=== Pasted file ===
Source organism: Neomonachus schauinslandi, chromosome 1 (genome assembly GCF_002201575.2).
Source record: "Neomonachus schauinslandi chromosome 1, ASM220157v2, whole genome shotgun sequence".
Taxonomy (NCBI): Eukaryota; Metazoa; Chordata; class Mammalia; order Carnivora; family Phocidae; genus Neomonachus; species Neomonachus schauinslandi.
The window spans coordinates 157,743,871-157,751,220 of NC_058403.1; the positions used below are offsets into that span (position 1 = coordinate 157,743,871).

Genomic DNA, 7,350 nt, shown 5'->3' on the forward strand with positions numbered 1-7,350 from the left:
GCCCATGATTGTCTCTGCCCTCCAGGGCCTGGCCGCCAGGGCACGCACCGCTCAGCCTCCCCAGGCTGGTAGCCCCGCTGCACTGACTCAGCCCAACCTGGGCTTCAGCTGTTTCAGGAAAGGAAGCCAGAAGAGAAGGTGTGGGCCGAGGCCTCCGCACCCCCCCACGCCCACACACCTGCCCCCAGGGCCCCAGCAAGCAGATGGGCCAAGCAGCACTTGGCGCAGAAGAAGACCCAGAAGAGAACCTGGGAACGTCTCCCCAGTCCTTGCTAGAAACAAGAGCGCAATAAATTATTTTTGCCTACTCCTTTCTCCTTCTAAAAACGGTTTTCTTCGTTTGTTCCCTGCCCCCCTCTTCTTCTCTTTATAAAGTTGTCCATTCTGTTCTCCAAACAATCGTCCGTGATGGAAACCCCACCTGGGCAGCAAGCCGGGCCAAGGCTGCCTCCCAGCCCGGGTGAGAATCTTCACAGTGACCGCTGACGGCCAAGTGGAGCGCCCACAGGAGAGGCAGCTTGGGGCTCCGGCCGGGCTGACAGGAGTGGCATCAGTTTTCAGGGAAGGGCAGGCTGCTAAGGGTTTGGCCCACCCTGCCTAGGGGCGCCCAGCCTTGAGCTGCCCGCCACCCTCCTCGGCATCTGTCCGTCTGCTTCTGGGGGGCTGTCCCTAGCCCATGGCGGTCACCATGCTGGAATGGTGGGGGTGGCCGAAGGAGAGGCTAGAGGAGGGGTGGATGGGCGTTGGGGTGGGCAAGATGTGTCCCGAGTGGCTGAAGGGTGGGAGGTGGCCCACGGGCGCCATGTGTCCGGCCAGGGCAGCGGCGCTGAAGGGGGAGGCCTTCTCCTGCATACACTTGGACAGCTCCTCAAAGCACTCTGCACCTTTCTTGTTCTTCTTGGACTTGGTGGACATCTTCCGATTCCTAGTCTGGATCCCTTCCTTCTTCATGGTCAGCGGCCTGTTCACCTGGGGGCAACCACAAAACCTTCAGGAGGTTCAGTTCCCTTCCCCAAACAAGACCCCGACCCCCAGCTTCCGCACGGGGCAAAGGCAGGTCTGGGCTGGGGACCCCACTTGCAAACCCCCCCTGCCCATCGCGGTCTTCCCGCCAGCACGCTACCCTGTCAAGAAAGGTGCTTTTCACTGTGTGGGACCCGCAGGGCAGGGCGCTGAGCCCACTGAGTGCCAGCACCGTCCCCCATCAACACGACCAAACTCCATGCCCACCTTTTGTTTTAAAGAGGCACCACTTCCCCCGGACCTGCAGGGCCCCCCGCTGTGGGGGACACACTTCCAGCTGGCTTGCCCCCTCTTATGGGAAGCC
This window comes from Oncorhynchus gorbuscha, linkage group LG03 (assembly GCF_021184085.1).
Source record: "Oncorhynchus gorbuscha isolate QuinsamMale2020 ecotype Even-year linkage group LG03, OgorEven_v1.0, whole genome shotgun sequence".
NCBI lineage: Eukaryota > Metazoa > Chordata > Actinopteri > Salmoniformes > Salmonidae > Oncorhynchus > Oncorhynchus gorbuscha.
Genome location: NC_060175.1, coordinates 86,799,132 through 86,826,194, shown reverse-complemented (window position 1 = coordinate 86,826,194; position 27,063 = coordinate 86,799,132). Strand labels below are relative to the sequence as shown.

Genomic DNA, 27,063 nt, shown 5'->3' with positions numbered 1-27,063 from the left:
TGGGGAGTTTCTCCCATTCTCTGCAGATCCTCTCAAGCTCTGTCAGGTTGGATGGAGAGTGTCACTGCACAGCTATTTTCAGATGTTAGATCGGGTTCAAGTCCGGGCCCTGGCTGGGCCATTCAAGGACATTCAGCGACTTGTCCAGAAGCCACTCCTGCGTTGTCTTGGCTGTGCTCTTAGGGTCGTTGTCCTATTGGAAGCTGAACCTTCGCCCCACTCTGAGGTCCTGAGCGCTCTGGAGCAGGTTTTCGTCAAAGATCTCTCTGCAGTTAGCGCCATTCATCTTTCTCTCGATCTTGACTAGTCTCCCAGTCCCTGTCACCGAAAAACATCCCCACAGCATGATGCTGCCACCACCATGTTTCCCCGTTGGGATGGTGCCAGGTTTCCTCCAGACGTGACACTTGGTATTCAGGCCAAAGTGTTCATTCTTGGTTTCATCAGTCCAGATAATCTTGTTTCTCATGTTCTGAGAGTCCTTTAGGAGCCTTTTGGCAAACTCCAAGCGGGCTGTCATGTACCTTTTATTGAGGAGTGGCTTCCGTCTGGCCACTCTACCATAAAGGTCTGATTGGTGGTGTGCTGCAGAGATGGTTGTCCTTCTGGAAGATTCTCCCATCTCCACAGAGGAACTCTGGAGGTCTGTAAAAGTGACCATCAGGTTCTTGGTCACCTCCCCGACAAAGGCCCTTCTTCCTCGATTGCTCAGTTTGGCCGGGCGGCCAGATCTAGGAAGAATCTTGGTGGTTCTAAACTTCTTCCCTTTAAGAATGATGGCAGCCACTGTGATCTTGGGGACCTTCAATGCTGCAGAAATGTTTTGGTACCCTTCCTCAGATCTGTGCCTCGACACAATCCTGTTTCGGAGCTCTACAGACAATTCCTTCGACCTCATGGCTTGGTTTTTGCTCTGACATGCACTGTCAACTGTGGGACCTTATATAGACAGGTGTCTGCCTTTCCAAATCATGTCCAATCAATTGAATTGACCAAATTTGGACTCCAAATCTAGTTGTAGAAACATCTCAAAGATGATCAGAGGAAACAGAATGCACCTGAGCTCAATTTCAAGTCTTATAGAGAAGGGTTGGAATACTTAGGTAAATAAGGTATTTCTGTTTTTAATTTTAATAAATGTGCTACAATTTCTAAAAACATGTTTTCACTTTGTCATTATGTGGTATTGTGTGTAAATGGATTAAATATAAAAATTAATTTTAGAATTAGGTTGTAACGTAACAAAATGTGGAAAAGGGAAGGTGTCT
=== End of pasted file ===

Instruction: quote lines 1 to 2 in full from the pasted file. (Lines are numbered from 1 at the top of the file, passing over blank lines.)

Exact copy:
Source organism: Neomonachus schauinslandi, chromosome 1 (genome assembly GCF_002201575.2).
Source record: "Neomonachus schauinslandi chromosome 1, ASM220157v2, whole genome shotgun sequence".